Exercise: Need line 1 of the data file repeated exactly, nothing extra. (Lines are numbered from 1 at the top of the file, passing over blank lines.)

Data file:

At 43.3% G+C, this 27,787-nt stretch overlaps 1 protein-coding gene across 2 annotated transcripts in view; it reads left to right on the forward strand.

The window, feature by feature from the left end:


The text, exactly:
At 43.3% G+C, this 27,787-nt stretch overlaps 1 protein-coding gene across 2 annotated transcripts in view; it reads left to right on the forward strand.